Attorney General Merrick Garland has re-established a Justice Department office that aims to expand services for people who can’t afford lawyers, making good on a promise by President Joe Biden.
The Office for Access to Justice, included in a new agency flow chart Garland signed on Thursday, is part of his broader plan to expand legal services in the federal government for low-income Americans.
“There can be no equal justice without equal access to justice,” Garland in a statement on Friday. “Because we do not yet have equal access to justice in America, the task before us is urgent.”
Civil rights organizations have pressed the Biden administration to restore the Justice office that was created under President Barack Obama in 2010 and then effectively shuttered during President Donald Trump’s administration.
Biden in a May 18 executive order told Garland to come up with an access-to-justice plan that included reviving the Justice office.
The plan Garland released Friday said the office will focus on federal policies and litigation positions on equal access to justice. It also will staff the Legal Aid Interagency Roundtable, which coordinates with civil legal aid groups, according to the document.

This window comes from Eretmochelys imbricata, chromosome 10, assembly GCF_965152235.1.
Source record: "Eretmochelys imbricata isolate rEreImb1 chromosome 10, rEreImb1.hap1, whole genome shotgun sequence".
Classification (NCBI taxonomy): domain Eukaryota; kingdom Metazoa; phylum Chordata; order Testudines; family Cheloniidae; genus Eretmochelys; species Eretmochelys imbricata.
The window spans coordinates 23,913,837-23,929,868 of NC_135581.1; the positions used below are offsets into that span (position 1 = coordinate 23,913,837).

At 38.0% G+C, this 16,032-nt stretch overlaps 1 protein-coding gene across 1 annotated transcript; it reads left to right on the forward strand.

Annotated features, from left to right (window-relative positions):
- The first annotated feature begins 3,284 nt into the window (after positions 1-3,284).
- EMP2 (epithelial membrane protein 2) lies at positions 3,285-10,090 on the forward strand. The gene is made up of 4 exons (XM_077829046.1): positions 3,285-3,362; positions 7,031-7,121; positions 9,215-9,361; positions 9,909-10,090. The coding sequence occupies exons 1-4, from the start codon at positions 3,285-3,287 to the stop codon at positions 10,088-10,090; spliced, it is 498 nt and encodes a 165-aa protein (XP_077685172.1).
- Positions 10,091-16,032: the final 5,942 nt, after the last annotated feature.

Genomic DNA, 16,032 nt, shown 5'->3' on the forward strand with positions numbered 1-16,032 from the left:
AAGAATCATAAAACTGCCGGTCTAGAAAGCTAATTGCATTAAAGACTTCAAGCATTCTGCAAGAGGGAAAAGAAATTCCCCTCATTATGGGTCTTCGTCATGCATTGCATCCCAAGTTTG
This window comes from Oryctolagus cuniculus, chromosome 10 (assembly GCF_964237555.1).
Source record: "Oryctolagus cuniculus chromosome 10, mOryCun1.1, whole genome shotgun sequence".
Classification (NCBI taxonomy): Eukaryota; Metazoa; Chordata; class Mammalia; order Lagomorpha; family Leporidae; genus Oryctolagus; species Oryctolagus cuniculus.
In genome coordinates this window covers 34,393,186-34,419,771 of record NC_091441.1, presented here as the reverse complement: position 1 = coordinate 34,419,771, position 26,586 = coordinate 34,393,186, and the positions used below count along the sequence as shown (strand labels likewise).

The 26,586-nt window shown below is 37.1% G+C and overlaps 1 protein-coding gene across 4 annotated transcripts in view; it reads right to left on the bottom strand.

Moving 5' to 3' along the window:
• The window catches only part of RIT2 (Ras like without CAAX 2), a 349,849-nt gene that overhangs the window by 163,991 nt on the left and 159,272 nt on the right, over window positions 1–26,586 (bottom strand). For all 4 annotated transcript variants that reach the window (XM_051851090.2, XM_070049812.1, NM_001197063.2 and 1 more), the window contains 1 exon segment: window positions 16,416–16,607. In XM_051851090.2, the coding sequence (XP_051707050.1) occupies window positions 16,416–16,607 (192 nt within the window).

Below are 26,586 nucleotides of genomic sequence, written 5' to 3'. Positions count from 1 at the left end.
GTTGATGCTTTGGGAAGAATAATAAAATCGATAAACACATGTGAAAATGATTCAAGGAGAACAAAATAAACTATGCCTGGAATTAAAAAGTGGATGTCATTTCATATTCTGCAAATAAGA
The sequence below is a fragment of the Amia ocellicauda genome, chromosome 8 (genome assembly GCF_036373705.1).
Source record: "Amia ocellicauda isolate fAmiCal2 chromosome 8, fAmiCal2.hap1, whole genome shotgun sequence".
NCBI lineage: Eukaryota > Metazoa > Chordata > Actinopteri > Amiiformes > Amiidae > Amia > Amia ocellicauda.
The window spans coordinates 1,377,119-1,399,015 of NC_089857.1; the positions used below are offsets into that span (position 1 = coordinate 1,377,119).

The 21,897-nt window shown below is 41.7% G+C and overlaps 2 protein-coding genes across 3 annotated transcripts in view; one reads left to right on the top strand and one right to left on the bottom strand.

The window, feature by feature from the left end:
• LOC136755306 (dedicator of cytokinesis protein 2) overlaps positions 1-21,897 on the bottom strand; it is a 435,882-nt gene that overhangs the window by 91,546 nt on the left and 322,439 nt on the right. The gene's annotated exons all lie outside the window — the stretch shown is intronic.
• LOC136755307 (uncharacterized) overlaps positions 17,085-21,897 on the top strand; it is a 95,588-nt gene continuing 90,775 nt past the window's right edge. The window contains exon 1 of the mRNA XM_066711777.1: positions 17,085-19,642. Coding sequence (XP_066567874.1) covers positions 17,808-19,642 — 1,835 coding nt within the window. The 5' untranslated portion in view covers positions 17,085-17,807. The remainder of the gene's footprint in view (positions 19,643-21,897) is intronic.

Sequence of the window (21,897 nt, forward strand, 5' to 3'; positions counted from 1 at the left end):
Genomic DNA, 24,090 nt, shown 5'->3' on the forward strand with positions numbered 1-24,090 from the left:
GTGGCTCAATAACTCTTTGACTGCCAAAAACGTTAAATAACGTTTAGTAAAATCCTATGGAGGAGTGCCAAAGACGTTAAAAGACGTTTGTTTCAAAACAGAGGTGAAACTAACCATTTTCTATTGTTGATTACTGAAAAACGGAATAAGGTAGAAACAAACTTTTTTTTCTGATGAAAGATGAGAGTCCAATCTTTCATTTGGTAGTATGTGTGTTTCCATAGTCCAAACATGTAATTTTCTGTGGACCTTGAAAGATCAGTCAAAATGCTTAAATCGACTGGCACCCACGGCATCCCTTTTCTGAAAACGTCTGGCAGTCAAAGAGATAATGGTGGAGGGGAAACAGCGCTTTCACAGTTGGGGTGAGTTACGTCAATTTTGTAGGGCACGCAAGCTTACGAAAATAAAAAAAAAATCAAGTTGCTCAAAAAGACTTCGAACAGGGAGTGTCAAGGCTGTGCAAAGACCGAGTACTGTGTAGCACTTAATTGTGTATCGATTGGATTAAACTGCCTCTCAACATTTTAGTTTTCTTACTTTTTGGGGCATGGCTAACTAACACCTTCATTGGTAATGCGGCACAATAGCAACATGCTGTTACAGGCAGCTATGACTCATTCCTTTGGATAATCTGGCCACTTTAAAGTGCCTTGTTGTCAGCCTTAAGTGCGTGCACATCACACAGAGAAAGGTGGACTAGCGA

The plan is “a solid start,” Laurence Tribe, a Harvard law professor who led the office under Obama, said in a statement. “It remains to be seen how effectively those plans will be implemented, but I have every reason to be optimistic.”
Maha Jweied, the office’s final acting director during the Obama years, said the office has been missed as the country grapples with a pandemic and wrestles with racial disparities in the nation’s legal system.
The office’s opening “is both gratifying and thrilling,” she said.
The office under Obama worked to increase funding for state-level access programs and filed legal briefs on right-to-counsel and related cases. Some Republicans criticized the office for duplicating the work of legal aid groups.
Biden’s fiscal 2022 “General Legal Activities” budget submission set aside $6 million to fund eight office staffers. It’s currently unclear who will lead the office.
The White House in a statement Friday highlighted its efforts to advance racial equity and make criminal justice more fair. “Improving access to counsel, the courts, and federal programs builds on each of these efforts,” the statement said.